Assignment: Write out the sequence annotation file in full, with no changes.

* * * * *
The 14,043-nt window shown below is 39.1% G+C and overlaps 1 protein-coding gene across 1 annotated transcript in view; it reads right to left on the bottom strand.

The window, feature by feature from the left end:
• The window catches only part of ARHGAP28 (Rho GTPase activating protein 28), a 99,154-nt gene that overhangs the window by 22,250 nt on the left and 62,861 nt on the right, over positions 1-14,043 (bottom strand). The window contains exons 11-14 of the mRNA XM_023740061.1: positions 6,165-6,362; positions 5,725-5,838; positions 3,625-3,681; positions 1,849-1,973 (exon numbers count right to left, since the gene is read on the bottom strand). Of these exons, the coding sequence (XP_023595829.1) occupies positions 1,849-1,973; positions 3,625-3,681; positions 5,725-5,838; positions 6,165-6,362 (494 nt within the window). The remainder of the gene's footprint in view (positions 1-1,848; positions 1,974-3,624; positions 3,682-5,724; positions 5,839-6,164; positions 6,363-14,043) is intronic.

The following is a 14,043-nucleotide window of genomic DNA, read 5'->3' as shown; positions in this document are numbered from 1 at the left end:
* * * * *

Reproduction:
The 14,043-nt window shown below is 39.1% G+C and overlaps 1 protein-coding gene across 1 annotated transcript in view; it reads right to left on the bottom strand.

The window, feature by feature from the left end:
• The window catches only part of ARHGAP28 (Rho GTPase activating protein 28), a 99,154-nt gene that overhangs the window by 22,250 nt on the left and 62,861 nt on the right, over positions 1-14,043 (bottom strand). The window contains exons 11-14 of the mRNA XM_023740061.1: positions 6,165-6,362; positions 5,725-5,838; positions 3,625-3,681; positions 1,849-1,973 (exon numbers count right to left, since the gene is read on the bottom strand). Of these exons, the coding sequence (XP_023595829.1) occupies positions 1,849-1,973; positions 3,625-3,681; positions 5,725-5,838; positions 6,165-6,362 (494 nt within the window). The remainder of the gene's footprint in view (positions 1-1,848; positions 1,974-3,624; positions 3,682-5,724; positions 5,839-6,164; positions 6,363-14,043) is intronic.

The following is a 14,043-nucleotide window of genomic DNA, read 5'->3' as shown; positions in this document are numbered from 1 at the left end: